The other moments where Ciantar missteps are where his assertions sound like a kind of throwback ethnomusicology that attempts to characterize “the Libyan nation” as a whole through one of its musical traditions. I would surmise that this comes about in part as an attempt to account for the 2011 revolution, an understandably arduous task considering that Ciantar’s research started in 2002 and by 2011 he would have already been working in manuscript form. Nonetheless, the result is troubling as it manifests for example at the end of Chapter 4. There, having rather hastily compared the structure of the ma’luf to “Libyan Muslim architecture,” Ciantar begins to muse about the relationship of these musical and architectural structures to the 2011 revolution. He writes, “At this stage, one wonders whether the uprising against Gaddafi’s rule […] was linked not only to the longing for democracy but also to a state of life compatible with the social and cultural identity of the Libyans – an identity that cherishes what is also valued in the musical structure of the turath qadim, that is, a cohesive structure, that whilst lacking emphasis on melodic lavishness, allows for the flourishing of novel musical ideas and stylistically appropriate ways of matching words to music” (136).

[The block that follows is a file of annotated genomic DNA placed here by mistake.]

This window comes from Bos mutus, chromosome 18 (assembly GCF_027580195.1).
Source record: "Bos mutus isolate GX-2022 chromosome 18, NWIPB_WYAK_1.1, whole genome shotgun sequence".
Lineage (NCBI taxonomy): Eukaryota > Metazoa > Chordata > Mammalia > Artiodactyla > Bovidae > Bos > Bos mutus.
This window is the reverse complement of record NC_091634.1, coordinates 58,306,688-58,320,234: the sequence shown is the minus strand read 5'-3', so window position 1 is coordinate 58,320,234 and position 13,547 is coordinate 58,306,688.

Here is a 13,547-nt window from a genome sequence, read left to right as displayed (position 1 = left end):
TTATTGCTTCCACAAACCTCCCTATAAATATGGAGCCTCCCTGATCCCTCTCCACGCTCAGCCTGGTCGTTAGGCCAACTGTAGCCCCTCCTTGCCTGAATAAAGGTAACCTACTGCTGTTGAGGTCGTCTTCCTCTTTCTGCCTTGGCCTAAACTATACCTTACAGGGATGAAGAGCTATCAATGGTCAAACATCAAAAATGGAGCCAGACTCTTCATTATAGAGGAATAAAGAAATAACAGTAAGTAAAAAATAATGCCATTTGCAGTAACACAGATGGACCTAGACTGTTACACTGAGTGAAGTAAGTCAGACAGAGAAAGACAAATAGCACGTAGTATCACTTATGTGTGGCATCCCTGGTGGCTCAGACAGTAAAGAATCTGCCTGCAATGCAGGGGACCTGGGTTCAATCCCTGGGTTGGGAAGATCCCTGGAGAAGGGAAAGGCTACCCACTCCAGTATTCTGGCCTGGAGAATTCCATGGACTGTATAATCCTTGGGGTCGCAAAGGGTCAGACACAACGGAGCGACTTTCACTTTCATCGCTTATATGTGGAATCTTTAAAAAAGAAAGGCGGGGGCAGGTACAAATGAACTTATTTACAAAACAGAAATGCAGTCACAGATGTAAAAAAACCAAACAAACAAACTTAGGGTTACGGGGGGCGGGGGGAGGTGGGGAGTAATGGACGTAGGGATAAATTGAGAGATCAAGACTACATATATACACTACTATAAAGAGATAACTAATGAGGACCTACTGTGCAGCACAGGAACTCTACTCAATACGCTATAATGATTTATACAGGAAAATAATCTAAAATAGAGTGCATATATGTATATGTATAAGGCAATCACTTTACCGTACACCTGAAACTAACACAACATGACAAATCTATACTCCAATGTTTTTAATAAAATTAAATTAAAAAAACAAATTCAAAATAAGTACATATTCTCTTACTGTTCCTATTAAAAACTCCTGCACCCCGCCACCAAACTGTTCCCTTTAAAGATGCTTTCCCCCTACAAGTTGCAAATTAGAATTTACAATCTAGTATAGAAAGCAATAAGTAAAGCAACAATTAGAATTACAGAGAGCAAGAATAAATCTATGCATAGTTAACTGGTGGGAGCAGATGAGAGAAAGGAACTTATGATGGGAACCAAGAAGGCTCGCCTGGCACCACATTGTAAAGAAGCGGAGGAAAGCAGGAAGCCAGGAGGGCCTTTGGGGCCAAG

Musings about the 2011 revolution aside, Ciantar offers a compelling read of the Libyan ma’luf, useful for those seeking to broaden their knowledge of music in the Middle East and North Africa.



Davis, Ruth. 2004. Ma’luf: Reflections on the Arab Andalusian Music of Tunisia. Oxford: Scarecrow Press.

Guettat, Mahmoud. 1980. La Musique Classique du Maghreb. Paris: Sindbad.

Marcus, Scott L. 2007. Music in Egypt: Experiencing Music, Experiencing Culture. New York: Oxford University Press.

Racy, Ali Jihad. 2003. Making Music in the Arab World: The Culture and Artistry of Tarab. Cambridge: Cambridge University Press.

Reynolds, Dwight. 2000. “Music,” in Maria Rosa Menocal, Raymond P. Scheindlin, and Michael Sells (eds), The Literature of Al-Andalus, Cambridge: Cambridge University Press, 60-82.

Shannon, Jonathan H. 2006. Among the Jasmine Trees: Music and Modernity in Contemporary Syria. Middletown: Wesleyan University Press.